We have these titles in our programme:
“Invernomuto: Negus“ is a further development of the Negus project, which originated from a very specific historical event dating back to the time of the Italian occupation in Ethiopia in 1936, when a wounded soldier was forced to return to Vernasca, and the community there organized a joyful and obscure ritual in the main square. The book contains an extensive visual section developed drawing on various personal archives, two unpublished essays and an interview.
“Into Your Solar Plexus“ is the sum of a multitude of journeys, people and stories collected and edited by Donatella Bernardi. Her uncle and father, respectively a mountaineer and a scientist, were meticulous documenters of their travels around the globe. Their archives constitute the driving force behind the project.
“Arrivederci“ is Ettore Favini‘s travel diary and the story that follows his trips through Sardinia in search of the old textile traditions of the island.The diary is meant to give a face and a past to each fabric Favini collected or that was given to him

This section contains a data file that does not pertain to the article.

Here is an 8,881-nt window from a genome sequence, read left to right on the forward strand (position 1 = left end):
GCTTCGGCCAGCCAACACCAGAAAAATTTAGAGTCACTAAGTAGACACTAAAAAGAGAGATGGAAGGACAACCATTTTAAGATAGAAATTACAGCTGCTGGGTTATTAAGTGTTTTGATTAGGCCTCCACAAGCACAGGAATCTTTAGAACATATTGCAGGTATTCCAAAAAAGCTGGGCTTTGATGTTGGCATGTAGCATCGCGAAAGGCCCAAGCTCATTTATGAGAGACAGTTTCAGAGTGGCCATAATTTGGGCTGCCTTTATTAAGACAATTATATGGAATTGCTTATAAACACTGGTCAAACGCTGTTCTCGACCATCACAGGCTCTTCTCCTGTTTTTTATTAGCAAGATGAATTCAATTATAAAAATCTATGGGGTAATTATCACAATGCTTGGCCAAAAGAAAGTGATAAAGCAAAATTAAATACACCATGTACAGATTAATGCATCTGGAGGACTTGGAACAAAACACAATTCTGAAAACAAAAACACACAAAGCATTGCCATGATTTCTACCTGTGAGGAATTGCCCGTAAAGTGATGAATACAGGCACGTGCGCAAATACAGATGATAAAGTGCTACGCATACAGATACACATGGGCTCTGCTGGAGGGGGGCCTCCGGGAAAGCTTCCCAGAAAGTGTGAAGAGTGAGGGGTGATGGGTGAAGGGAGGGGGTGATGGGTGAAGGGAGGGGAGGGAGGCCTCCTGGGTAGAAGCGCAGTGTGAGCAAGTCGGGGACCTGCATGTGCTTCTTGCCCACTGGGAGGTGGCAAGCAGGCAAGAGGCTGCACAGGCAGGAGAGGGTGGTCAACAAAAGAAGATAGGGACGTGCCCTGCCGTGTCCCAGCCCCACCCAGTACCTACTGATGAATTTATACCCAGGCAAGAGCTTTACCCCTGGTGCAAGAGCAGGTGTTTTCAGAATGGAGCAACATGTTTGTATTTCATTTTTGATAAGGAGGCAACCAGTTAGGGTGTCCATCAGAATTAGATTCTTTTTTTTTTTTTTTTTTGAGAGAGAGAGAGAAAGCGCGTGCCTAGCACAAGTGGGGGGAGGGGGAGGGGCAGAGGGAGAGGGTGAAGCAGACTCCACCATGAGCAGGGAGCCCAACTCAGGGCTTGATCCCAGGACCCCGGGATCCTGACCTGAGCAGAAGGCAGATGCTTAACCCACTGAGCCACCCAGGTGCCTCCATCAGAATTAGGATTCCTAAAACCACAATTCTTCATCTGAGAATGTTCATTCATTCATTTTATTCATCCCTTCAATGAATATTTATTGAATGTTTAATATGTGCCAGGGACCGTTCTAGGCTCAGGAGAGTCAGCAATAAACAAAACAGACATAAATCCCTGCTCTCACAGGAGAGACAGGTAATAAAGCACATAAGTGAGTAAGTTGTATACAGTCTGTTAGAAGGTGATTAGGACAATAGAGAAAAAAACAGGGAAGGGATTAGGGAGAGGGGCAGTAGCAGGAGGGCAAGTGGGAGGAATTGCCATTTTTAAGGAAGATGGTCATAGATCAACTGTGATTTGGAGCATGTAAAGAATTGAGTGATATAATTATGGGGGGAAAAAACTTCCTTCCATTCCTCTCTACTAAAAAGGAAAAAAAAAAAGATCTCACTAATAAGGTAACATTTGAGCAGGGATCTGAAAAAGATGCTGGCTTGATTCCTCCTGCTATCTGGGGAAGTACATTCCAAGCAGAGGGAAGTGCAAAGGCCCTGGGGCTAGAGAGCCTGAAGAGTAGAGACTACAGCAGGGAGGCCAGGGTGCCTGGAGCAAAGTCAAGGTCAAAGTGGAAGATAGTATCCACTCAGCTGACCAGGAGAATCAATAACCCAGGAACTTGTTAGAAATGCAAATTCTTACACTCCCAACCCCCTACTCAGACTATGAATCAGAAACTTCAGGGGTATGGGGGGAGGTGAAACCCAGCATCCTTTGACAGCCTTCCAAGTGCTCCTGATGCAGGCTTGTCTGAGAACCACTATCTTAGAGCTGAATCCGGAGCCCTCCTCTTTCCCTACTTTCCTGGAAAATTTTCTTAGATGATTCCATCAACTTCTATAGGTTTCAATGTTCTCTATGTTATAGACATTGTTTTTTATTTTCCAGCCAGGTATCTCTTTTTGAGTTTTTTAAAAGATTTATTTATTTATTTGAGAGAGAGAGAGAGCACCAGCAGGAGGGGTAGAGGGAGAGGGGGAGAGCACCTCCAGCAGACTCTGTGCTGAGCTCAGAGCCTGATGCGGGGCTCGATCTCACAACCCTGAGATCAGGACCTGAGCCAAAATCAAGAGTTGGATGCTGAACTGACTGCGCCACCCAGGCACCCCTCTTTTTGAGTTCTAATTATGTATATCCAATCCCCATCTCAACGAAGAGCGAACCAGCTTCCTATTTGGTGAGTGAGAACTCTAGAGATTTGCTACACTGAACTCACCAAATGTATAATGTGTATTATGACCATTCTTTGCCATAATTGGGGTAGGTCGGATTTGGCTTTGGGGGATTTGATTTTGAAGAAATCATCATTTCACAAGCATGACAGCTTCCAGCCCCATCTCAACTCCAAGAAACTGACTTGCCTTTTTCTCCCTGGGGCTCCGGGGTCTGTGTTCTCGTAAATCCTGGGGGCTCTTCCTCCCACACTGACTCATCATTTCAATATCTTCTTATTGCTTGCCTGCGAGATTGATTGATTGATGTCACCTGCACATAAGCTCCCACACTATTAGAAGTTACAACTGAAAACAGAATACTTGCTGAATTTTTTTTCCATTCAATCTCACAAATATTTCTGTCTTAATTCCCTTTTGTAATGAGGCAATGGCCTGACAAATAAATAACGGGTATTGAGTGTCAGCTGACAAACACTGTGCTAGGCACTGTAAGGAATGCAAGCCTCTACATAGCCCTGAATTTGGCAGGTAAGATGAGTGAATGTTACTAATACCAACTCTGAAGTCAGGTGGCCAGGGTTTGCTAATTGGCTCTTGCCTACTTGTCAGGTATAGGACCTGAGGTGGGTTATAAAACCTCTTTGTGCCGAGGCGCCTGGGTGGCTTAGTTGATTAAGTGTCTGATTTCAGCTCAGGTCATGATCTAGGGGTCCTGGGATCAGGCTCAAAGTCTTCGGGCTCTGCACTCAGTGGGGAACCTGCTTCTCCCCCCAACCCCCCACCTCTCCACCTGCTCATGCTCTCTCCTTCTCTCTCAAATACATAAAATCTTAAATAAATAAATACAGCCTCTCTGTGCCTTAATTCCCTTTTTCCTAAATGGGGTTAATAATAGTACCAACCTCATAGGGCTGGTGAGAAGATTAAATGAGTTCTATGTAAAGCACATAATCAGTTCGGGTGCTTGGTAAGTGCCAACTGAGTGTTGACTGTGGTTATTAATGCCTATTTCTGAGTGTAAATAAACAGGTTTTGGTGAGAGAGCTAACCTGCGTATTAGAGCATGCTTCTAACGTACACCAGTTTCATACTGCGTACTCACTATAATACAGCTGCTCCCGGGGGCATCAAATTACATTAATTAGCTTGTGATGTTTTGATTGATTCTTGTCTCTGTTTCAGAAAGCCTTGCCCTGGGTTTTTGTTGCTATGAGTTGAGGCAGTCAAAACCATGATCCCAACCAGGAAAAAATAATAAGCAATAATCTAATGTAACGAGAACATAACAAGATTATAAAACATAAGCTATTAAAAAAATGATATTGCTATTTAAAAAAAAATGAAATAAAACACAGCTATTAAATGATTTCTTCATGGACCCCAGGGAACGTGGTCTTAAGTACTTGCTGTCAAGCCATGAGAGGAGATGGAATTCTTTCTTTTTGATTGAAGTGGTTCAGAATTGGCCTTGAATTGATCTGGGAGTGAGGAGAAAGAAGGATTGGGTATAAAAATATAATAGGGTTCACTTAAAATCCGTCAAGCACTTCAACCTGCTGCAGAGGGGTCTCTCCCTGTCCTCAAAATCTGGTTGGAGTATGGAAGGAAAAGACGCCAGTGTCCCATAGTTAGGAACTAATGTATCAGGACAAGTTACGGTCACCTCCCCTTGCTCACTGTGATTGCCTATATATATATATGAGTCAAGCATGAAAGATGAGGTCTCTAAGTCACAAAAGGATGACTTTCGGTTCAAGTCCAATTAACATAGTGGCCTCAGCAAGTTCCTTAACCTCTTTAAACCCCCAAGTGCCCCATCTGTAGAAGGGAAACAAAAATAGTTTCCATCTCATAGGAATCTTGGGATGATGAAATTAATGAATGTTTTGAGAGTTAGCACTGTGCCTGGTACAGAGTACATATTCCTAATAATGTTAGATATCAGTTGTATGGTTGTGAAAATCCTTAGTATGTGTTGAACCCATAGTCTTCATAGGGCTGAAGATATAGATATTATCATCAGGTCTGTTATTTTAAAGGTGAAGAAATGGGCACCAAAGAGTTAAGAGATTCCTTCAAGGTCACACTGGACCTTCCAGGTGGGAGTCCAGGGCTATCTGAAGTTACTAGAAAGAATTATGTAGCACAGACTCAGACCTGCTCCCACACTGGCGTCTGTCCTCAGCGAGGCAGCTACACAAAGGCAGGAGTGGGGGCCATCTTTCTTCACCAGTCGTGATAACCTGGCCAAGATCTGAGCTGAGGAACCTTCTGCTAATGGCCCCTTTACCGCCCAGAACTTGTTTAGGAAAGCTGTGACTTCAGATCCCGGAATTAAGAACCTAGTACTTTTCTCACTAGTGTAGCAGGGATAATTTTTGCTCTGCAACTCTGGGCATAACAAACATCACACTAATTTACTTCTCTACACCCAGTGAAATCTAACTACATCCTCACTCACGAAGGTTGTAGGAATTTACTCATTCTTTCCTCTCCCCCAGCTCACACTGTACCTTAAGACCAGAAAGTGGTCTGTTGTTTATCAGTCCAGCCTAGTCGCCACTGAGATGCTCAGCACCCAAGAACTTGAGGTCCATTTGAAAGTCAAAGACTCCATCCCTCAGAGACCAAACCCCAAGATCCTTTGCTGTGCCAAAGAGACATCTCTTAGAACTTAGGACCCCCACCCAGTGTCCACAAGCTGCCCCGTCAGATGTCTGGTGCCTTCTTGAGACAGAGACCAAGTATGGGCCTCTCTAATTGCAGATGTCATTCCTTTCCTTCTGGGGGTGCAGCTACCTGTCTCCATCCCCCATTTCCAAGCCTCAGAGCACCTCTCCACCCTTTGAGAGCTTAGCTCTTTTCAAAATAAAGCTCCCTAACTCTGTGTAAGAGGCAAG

In “How do I imagine being there?“, Claudia Losi lets the voices of a writer, a semiologist and a cinema historian, a geographer, a biologist and a naturalist, a neuroscientist, a psychiatrist and an artist describe the idea of an “archipelago world” – on the basis of her visit of the remote and deserted St Kilda island in the Outer Hebrides, which the last human inhabitant left in 1930.
Roman Signer‘s “A Step Towards the Sea“ tells the relationship between the artist and Italy through a selection of installation views and video works. The accompanying DVD includes an unreleased film and a documentation on every actions carried out in Italy by Signer since the 1990s. Signer’s bond with the country is a special one, bearing in mind some of his most renown works, produced on the Stromboli volcano, or the numerous actions and sculptures that revolve around an Italian iconic subject such as the Ape Piaggio
Francesca Berardi‘s “Detour in Detroit“ is an emotional and practical book about the city, mapped through a series of encounters with its people. She collected stories, ideas and feelings, set within what seems to be a real movement of urban resistance.
For “Railway Flora“, Ernesto Schick devoted a decade of his life (1969-1978) to observe, classify and illustrate the wild vegetation that infests the grounds of the international railway marshalling yard in Chiasso. First published in 1980, Railway Flora has maintained all its original charm.